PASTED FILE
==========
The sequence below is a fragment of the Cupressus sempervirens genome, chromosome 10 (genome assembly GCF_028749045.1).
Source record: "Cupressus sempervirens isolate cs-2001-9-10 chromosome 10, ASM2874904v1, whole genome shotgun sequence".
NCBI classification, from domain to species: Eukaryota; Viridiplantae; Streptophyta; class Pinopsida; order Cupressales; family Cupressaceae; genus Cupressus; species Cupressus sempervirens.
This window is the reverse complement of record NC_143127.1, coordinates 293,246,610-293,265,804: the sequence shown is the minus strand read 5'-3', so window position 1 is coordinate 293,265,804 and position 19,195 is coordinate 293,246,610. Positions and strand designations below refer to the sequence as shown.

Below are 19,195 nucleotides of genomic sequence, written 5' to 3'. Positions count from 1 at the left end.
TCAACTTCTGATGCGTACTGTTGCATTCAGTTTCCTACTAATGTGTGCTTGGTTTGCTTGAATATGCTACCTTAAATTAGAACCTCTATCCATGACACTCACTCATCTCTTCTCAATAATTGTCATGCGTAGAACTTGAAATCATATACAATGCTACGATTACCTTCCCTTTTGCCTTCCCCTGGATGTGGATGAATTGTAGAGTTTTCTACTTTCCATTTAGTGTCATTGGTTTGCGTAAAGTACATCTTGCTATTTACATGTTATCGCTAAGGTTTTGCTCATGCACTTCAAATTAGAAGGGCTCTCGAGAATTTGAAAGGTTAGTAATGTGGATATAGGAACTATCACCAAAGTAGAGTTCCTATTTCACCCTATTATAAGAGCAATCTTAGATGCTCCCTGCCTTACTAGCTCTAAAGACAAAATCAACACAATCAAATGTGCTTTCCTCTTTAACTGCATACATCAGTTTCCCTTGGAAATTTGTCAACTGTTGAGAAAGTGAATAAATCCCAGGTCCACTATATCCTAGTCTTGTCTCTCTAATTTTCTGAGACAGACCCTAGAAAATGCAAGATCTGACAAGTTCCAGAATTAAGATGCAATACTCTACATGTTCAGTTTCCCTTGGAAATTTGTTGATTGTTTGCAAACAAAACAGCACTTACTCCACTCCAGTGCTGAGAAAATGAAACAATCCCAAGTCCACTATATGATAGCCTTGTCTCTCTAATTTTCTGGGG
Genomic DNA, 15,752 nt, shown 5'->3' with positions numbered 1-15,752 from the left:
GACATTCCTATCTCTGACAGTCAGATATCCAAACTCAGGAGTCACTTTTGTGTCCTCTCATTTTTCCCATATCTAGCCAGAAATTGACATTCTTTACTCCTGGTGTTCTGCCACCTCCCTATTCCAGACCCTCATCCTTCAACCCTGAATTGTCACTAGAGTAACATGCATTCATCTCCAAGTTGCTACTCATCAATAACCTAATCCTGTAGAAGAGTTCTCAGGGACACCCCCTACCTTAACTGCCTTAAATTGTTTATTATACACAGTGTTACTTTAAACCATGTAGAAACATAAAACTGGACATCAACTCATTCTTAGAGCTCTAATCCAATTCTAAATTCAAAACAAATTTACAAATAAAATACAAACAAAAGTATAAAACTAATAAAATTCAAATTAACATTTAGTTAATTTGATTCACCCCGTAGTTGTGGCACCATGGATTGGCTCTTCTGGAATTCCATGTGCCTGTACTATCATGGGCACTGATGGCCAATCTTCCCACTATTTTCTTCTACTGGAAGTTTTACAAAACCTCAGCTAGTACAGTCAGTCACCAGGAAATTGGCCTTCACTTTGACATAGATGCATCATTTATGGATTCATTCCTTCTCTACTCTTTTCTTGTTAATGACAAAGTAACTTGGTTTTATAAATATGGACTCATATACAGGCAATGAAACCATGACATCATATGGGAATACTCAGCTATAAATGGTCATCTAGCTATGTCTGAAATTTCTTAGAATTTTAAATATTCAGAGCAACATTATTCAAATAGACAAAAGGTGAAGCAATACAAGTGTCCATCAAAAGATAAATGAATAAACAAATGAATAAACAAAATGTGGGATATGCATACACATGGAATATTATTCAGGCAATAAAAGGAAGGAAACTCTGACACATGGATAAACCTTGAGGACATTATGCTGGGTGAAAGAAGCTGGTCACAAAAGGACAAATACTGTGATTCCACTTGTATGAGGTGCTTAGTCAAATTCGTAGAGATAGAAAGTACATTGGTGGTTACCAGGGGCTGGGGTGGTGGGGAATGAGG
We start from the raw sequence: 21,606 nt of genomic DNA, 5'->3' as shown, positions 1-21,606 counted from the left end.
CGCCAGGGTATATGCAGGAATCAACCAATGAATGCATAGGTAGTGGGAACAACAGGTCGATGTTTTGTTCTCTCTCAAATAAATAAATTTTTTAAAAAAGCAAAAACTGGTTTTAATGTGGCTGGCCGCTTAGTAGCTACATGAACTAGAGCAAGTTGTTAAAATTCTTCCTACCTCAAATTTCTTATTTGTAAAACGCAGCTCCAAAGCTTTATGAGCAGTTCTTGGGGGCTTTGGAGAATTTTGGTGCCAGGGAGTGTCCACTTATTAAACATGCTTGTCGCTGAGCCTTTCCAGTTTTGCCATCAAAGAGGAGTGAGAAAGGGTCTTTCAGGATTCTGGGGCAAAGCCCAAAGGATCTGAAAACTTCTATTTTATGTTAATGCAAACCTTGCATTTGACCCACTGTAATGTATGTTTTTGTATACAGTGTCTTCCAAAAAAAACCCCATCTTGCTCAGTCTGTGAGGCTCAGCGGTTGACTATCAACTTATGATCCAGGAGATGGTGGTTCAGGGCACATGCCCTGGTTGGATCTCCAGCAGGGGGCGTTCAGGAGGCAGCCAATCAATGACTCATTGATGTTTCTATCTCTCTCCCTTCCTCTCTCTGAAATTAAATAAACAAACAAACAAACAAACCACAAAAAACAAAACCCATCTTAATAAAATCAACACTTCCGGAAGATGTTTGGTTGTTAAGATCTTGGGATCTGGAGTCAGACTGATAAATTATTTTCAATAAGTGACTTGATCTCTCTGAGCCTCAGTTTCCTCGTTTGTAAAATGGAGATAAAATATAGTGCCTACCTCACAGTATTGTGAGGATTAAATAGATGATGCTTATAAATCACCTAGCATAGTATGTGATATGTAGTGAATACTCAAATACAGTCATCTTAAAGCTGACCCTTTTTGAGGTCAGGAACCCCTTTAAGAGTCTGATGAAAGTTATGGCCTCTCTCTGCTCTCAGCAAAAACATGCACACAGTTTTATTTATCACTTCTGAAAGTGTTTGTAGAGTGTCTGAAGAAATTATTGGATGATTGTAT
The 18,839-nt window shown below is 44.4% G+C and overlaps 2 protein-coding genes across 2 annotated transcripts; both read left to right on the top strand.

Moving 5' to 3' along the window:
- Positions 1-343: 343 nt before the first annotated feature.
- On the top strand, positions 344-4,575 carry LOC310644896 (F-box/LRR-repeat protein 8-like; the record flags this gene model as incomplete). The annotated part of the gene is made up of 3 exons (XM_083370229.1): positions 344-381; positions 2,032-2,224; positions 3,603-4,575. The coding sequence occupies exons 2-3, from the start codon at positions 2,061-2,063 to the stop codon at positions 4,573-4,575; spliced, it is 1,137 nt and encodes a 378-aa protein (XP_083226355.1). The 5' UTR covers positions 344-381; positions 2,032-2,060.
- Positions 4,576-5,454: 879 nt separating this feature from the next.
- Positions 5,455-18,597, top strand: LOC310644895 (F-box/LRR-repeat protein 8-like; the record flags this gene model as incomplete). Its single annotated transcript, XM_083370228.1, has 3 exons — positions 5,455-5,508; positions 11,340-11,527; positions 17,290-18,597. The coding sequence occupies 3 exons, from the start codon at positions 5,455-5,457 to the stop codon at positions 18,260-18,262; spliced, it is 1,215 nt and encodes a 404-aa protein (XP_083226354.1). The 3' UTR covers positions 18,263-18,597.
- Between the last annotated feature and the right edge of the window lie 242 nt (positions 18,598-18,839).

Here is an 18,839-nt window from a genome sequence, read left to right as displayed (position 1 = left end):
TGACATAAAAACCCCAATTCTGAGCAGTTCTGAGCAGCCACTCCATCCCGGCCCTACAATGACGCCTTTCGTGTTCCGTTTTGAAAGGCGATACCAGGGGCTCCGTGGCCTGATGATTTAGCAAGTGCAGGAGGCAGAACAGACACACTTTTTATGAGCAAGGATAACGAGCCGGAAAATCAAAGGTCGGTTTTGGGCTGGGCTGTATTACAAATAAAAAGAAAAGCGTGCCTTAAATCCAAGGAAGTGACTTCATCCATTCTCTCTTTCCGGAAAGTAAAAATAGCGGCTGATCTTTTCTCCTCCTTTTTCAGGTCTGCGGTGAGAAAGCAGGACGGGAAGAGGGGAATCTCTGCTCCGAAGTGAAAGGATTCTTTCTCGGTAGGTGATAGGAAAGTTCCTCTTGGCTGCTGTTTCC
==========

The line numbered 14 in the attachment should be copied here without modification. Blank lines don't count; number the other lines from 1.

- On the top strand, positions 344-4,575 carry LOC310644896 (F-box/LRR-repeat protein 8-like; the record flags this gene model as incomplete). The annotated part of the gene is made up of 3 exons (XM_083370229.1): positions 344-381; positions 2,032-2,224; positions 3,603-4,575. The coding sequence occupies exons 2-3, from the start codon at positions 2,061-2,063 to the stop codon at positions 4,573-4,575; spliced, it is 1,137 nt and encodes a 378-aa protein (XP_083226355.1). The 5' UTR covers positions 344-381; positions 2,032-2,060.